It features typically spectacular visuals form Welles and a poignant narrative
Welles use of natural light has rarely, if ever, been better. There are shots of the sun pouring into the castle that are amongst the best thing cinema has produced
Welles actual performance as the jovial Falstaff is amongst his best work (up there with Kane and Touch of Evil and that scene in the third man)
True melancholy and loneliness (even in a sea of people)—the king killed his heart in a devastating finale
There are some soundtrack issues even though the bluray cleaned it up— many of the problems are part of the production (low budget, shot on location in spain, heavy dubbing) so no bluray overall is going to clean it up—more to that some of the editing cutaways aren’t razor sharp
Wonderful staging and framing of Welles fat face
Multiple examples of depth of field framing conversations with two characters, at different depths, facing the camera and having dialogue
Love the woods loaded with trees—it would be formally mirrored by the wall of spears and polls for the flags in the final march and coronation of the King (and Welles’ Falstaff’s heart removal)
The beginning is so playful to mirror the narrative—Welles is funny—has a rummy’s nose for sure as well playing the drunk—he’s a rascal and profane
Welles trademark Low angles galore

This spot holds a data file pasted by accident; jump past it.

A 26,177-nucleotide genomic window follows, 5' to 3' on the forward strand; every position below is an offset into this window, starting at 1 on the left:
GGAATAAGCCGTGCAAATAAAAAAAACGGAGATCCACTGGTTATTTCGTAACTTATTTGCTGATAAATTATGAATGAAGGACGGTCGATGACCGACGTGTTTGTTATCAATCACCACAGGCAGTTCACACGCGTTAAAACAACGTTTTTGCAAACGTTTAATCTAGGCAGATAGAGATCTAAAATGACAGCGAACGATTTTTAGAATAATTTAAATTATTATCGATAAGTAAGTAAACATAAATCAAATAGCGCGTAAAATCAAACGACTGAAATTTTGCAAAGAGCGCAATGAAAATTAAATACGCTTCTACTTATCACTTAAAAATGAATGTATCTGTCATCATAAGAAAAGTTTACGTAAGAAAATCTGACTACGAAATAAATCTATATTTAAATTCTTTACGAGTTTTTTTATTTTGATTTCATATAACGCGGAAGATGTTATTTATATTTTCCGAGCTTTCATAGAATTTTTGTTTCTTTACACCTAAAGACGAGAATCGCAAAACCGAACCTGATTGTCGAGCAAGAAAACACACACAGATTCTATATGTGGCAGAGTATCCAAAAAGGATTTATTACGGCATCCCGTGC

A surprisingly involved and detailed long fast-motion action sequences
John Gielgud is superb- he’s not in enough of the film to my liking but I can’t remember him being better
Welles, smartly, shows the full ceiling of the castle in the interior sequences. His trademark low-angles. It’s a pleasure to watch- ornate. It’s a great juxtaposition with Falstaff’s den (again showing off the ceiling work as part of the mise-en-scene)
There are long patches of narrative and acting which is unlike Welles best work otherwise this would be right there
[…] Chimes at Midnight – Welles […]
I did not even know this film existed until a few years ago. I am not sure Chimes at Midnight isn’t Welles best performance. Welles himself believed he was born to play John Falstaff and he was correct, this may have been his most emotionally devastating performance although his performances in Kane and Touch of Evil are right there. Welles had a penchant for playing bigger than life characters which was appropriate in art reflecting life as Welles was a bigger than life person. This is one of the reasons his trademark low angle shots are so fitting to many of his films and this one is no different.
I do not know if this is true but I read somewhere that the scene where prince Hal turns his back on Falstaff was suppose to be a symbolic of Hollywood turning its back on Orson Welles at least from Welles perspective. I would not be surprised as Welles films often had multiple interpretations.
This really is an extraordinary film to watch on a big screen if you get the chance.